“I understand the impact that the COVID-19 crisis has had in causing this backlog,” said Meng. “But Queens residents and those throughout New York should not be forced to endure increased wait times for their tax refunds and other payments. This is money that many constituents need during the pandemic, and they do not deserve to suffer financial strains or lose out because of the government’s delay. I urge the commissioner to immediately address this backlog.”
Suozzi: “Largest Ever Federal Investment for Bridge Repair on its way to New York”

U.S. Rep. Tom Suozzi

U.S. Rep. Tom Suozzi (D- Long Island, Queens) will hold a press conference today on Long Island’s Bayville Bridge to highlight the recently announced federal dollars from the Bipartisan Infrastructure Package.
As one of the lead negotiators in the Bipartisan Infrastructure Package, last week Suozzi announced that New York will receive $1.9 billion over 5 years and $37 million 8 for fiscal year 2022 in federal funds specifically targeted for bridge repairs.
The Bayville Bridge, built in 1939, is a crucial connection between Bayville and the rest of Nassau County for both residents and tourists. Plagued by malfunctions and disrepair for years, the bridge has been a symbol of the state’s crumbling infrastructure and an example of how federal dollars from the infrastructure package will fund its repair while creating jobs.
Suozzi will be joined at the press conference by Bayville Mayor Robert De Natale.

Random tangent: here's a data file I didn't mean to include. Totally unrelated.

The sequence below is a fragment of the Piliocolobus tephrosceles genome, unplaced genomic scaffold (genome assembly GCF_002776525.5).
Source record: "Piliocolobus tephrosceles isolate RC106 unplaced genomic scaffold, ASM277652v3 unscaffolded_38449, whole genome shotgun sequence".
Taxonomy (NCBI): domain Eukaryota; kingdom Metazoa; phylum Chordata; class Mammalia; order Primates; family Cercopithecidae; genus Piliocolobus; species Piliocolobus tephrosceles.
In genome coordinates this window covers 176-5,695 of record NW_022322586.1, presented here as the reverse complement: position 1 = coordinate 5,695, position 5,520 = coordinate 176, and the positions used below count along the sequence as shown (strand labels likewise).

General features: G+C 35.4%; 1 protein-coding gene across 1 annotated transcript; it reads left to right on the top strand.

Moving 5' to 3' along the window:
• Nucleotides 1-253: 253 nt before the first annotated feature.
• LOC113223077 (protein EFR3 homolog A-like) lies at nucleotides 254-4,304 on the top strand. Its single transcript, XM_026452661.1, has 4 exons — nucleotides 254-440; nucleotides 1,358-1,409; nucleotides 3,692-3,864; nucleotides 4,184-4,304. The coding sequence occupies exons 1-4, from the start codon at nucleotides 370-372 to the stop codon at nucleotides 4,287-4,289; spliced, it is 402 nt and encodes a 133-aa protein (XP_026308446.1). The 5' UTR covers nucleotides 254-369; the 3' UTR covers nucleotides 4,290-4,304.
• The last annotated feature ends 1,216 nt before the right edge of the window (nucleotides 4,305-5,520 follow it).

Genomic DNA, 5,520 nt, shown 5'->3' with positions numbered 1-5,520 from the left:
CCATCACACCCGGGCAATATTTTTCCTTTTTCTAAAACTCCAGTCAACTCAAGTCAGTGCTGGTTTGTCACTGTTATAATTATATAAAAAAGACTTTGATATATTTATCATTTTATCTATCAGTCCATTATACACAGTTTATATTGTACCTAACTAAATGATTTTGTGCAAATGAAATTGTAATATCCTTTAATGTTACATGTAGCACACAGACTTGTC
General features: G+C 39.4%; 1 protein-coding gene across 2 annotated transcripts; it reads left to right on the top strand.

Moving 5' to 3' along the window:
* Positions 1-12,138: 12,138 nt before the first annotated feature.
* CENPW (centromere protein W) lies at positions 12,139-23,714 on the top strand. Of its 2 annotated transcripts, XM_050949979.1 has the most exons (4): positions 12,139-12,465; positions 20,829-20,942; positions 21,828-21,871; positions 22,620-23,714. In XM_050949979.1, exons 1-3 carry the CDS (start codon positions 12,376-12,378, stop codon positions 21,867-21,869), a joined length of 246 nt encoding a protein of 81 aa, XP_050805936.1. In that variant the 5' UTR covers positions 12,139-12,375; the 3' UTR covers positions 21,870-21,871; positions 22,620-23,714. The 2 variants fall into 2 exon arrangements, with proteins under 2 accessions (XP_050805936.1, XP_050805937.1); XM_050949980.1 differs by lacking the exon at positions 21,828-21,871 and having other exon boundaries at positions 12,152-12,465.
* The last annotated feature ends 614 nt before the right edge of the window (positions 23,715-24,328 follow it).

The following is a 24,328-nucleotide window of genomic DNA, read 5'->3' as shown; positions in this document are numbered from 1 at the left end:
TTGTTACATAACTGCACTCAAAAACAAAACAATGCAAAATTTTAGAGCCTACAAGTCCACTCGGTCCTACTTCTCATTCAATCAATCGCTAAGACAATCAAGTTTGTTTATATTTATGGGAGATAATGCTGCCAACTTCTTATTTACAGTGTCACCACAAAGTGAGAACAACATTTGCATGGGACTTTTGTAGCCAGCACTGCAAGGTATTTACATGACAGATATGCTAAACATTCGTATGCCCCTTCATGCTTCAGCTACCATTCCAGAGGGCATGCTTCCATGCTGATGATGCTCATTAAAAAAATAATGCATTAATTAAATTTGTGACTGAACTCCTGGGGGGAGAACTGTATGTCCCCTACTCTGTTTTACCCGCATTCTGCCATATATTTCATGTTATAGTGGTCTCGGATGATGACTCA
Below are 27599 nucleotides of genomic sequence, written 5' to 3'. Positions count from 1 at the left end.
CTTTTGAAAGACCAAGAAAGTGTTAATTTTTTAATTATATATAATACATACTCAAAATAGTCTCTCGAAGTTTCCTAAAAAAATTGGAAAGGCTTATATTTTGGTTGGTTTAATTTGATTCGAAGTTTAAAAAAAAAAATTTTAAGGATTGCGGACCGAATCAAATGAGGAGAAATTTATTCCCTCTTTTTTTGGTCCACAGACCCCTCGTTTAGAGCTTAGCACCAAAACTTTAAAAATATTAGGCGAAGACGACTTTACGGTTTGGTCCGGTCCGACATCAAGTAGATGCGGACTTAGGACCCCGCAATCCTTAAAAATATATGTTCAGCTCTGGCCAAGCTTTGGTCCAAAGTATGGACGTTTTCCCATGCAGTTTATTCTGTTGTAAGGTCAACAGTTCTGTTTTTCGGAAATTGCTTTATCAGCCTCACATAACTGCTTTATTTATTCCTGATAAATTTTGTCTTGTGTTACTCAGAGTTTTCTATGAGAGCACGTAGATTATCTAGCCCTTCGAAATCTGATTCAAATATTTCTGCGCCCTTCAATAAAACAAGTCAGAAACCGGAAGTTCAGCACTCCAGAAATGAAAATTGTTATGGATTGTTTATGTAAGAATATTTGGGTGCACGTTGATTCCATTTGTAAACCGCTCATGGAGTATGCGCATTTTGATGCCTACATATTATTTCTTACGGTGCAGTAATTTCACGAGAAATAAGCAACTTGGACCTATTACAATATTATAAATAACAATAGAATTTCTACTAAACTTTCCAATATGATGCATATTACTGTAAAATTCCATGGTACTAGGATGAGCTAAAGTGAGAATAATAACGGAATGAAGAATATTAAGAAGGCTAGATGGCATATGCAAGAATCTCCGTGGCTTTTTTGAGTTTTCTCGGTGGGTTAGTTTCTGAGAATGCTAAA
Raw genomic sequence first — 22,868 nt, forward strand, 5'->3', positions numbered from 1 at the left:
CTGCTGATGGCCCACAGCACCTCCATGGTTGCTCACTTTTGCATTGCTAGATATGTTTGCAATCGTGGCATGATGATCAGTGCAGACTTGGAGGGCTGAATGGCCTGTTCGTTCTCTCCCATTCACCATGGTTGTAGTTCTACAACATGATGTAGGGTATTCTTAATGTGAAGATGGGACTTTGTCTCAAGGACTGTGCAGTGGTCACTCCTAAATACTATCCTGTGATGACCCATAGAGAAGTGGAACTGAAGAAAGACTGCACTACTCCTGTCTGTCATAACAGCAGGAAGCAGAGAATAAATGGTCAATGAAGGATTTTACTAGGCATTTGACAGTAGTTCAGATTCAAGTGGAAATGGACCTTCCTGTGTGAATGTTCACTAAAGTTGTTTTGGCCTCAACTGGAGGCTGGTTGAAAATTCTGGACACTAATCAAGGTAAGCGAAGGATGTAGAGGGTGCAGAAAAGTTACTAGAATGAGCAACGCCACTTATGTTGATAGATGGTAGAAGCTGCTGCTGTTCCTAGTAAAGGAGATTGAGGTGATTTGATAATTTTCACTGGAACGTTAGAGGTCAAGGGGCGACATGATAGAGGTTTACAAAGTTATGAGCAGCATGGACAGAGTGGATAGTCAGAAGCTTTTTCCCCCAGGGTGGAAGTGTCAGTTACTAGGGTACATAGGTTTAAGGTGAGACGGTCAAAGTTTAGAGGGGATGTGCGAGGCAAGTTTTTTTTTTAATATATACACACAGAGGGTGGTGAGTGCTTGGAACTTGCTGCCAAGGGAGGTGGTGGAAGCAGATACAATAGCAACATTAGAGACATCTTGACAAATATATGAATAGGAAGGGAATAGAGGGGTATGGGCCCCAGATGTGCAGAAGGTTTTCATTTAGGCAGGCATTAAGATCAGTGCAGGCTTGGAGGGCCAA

The event is slated for 11 a.m., today, Jan. 21 at the Bayville Bridge, West Shore Road on the Bayville side of the bridge.
Ramos, Gonzalez-Rojas call for Passage of Street Vendor Legislation

State Sen. Jessica Ramos Assemblymember Jessica González-Rojas

State Sen. Jessica Ramos (D-Queens) and Assembly Member Jessica González-Rojas (D-Queens) are calling for a prioritization of S1175A/A5081, which would formalize and regulate street vending in cities with a population of 1 million or more.
The call comes as Gov. Kathy Hochul’s Executive Budget outlines a proposed $1 billion for desperately-needed relief for small businesses – including one-time grants and tax incentives designed to reinvigorate small businesses and ensure they survive the COVID-19 pandemic. But Ramos and Gonzalez-Rojas argue that because of the limited number of vendor licenses issued in New York City, many of the micro-enterprises that sell food, produce, and goods are ineligible for the relief outlined in the Governor’s budget. 
“We know what a lack of licenses can mean for the small business owners who are working to provide for their families and communities. People of color who are answering the call to build and create are penalized and overpoliced because they lack the recognition that a business license grants them. Street Vending is as old as New York City, and it is in the interest of every consumer and business for this industry to be formalized,” said Ramos. “NYC has a Mayor who not only has a personal history with street vending but has signaled his support for Street Vendors and their ability to formalize their small businesses. The timing is right for this bill.”
“When Queens was enduring the worst of the pandemic, it was immigrant-owned street vending operations providing outdoor dining and shopping experiences that allowed many people in our neighborhoods to access what they needed. A5081 has been featured in the New York State Black, Puerto Rican, Hispanic, and Asian Legislative Caucus’ 2022 People’s Budget as a piece of legislation that is necessary for a just recovery. We need to pass A5081 to legalize street vending, bringing revenue back to our cities and state while honoring the valued contributions of immigrant entrepreneurs,” said González-Rojas.